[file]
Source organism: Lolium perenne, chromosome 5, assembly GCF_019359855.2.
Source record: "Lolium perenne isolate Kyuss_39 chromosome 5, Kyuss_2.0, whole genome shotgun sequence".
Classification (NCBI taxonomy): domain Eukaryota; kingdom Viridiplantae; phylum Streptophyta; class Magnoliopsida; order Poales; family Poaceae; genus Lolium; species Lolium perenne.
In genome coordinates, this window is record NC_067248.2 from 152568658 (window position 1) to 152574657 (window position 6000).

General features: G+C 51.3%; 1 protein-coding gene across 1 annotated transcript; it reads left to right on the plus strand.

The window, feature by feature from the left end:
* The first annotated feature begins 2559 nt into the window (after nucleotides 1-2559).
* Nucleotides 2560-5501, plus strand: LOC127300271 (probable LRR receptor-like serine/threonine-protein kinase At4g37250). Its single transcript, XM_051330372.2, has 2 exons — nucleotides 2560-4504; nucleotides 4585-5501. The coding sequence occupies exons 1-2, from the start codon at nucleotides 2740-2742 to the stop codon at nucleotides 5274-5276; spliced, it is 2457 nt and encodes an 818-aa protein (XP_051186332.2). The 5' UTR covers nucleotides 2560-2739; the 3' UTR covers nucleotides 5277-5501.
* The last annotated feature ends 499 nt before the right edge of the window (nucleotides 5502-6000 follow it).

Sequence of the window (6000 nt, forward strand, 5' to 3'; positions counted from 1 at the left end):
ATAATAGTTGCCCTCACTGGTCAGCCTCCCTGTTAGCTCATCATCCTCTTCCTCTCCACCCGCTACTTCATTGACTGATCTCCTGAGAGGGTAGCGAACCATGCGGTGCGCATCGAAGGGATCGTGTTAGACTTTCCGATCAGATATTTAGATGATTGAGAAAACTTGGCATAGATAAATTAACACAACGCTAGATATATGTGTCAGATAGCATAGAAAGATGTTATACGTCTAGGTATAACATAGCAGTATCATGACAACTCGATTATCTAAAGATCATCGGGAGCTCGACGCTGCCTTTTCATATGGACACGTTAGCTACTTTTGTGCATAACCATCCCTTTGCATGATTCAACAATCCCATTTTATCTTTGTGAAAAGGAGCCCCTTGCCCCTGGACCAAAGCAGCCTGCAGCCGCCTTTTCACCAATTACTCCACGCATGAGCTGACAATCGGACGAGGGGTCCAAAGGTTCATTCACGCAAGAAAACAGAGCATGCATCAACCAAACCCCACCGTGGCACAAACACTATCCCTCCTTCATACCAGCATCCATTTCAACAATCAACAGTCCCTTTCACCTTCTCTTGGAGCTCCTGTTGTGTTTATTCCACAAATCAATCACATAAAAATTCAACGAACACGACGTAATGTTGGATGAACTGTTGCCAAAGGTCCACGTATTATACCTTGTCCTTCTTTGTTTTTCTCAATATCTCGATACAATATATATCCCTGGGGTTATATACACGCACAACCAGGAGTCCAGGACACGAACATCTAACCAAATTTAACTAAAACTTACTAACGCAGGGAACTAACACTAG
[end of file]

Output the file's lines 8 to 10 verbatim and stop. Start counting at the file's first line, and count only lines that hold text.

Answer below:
* Nucleotides 2560-5501, plus strand: LOC127300271 (probable LRR receptor-like serine/threonine-protein kinase At4g37250). Its single transcript, XM_051330372.2, has 2 exons — nucleotides 2560-4504; nucleotides 4585-5501. The coding sequence occupies exons 1-2, from the start codon at nucleotides 2740-2742 to the stop codon at nucleotides 5274-5276; spliced, it is 2457 nt and encodes an 818-aa protein (XP_051186332.2). The 5' UTR covers nucleotides 2560-2739; the 3' UTR covers nucleotides 5277-5501.
* The last annotated feature ends 499 nt before the right edge of the window (nucleotides 5502-6000 follow it).

Sequence of the window (6000 nt, forward strand, 5' to 3'; positions counted from 1 at the left end):